Let's hope our own venerated TSA doesn't get it's mitts on this gadget. Thinking back on the luggage fiasco, I'm imagining the endless varieties of mischief that can be perpetrated with nude photos of hapless travelers. Within six months I predict that everybody that has passed through an airport in the US will show up on the Internet in their birthday suit. Happy Birthday!
Avian Flu Update
Good news today from Reuters. Genetic tests of the avian flu virus now bouncing around in Turkey show that, while the virus is mutating, it's "probably not enough to make it more dangerous yet." Wait a minute. Weren't we told that we needn't get too concerned about this avian flu nuisance since it doesn't propagate easily between people, and that we should only start to worry when we see evidence that it is mutating in humans? Isn't that what's happened here? And we're supposed to relax because it didn't mutate "that" much? How much is too much? Is anybody measuring that? How will we know? I guess when rush hour traffic on the beltway starts to ease up.
Pay No Attention To That Man Behind The Curtain
January 16, 2006
Don't Eat Arizona Snow
Remember when Lucy warned Charlie Brown not to eat December snow? Her reasons were philosophical - only pure winter snow satisfies the gourmet palette and December is one of those schizoid months when we turn the page from one season to the next. December snow is for those that lack the will to await that which is to come, and those who partake have forsaken their right to enjoy the fruits of January. Well, if you ski in Flagstaff you've got a different reason to abstain - they're proposing to use treated wastewater to manufacture the snow. And it doesn't get any better in January. Kind of makes you want to make the detour to Aspen, doesn't it?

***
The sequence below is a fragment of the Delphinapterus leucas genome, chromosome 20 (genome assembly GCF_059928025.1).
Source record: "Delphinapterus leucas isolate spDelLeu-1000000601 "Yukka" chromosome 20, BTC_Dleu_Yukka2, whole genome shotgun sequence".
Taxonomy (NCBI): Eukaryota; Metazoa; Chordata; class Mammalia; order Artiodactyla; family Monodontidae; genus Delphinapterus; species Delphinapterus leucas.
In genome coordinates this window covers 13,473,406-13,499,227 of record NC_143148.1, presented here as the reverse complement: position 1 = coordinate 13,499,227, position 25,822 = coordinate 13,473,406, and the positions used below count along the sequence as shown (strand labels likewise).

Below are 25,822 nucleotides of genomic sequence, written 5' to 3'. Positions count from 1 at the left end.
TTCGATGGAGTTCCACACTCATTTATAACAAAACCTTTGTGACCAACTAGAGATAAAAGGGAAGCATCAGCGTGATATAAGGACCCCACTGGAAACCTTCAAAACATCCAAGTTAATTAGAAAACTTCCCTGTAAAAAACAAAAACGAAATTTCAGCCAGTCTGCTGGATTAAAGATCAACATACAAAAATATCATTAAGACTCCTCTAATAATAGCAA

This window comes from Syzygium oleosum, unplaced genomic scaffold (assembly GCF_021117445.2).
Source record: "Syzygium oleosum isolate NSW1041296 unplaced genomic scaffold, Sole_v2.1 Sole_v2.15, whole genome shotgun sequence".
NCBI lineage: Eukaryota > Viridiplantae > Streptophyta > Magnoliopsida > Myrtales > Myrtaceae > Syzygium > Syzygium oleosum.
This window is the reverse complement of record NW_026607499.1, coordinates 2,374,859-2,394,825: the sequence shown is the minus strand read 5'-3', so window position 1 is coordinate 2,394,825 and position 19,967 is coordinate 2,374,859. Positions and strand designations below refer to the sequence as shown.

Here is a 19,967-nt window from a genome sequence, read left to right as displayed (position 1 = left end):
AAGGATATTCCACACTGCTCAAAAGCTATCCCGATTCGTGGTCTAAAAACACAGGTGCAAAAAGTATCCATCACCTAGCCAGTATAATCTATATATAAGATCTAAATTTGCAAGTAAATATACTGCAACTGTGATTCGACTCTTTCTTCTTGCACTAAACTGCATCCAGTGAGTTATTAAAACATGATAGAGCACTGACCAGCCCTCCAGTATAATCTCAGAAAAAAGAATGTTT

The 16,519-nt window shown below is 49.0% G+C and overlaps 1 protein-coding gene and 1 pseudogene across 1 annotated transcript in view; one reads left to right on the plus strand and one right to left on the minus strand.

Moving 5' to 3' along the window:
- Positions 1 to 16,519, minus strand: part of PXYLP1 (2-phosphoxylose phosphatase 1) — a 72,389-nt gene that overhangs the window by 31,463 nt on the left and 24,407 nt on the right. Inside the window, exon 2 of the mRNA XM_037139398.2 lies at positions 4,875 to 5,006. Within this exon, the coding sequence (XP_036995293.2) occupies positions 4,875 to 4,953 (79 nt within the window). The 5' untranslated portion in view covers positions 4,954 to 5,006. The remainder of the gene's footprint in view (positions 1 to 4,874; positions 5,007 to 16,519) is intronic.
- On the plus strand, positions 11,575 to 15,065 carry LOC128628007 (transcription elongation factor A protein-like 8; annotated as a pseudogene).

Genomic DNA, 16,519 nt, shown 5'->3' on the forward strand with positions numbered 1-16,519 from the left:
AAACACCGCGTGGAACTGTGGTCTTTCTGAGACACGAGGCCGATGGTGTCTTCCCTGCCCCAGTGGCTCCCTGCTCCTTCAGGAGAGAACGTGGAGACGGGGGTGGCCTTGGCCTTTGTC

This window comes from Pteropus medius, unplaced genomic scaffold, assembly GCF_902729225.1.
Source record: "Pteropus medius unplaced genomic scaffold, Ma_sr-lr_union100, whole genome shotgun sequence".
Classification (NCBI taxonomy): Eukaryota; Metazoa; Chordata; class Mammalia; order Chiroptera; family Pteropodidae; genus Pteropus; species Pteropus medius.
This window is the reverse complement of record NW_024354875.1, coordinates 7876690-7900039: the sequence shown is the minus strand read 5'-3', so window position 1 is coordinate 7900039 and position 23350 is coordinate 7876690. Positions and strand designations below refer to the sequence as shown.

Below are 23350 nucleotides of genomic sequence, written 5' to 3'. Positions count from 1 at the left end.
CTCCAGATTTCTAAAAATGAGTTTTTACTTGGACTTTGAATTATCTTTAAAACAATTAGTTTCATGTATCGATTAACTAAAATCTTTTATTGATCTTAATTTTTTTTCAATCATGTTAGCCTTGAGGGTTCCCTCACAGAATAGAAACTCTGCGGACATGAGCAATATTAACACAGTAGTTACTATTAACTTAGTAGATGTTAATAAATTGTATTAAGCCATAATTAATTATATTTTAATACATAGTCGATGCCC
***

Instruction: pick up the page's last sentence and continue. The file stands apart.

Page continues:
I'll be the first to admit that I'm not much of a skier so what the hell do I know, but I've never thought of Arizona as a big draw for the skiing aficionado. If you want to ski out west, you go to Aspen or someplace like that, right? Wrong. The Arizona Snowbowl is a day trip for the Phoenix crew, who are not overly choosy about the flavor of the snow since they're lucky to have any at all living in a desert and all.
Besides, the wonderful environmental credentials that come from using recycled water easily make up for the poor eating qualities of the resulting precipitation. According to the Washington Post's description of the Snowbowl's proposal "treated effluent would be delivered by pipeline from Flagstaff, a few miles southeast." At which point it would be quickly converted into snow good enough for even the most discerning tastes - skiers' that is, not eaters. And the folks in Flagstaff get something too - every time they flush they can imagine themselves contributing to the fun of their cohorts on the slopes.
There's only one problem. The Snowbowl, which is privately operated, sits on federal land. A number of Indian tribes have objected to the proposal, claiming that the land is sacred. Imagine, if you will, a huge pipeline spewing treated sewage atop your places of worship and the graves of your ancestors. Would kind of get you uptight, right? So maybe the Indians have a point.
Snowbowl officials are naturally eager to get things squared away. You see, the proposal is "essential to ensure the survival of the ski area, which has struggled with short seasons because of lack of snow." Let's see. Arizona. Desert. Snow? I know skiing is popular and all, but could it be that there are some places on earth where God just didn't intend for man to ski?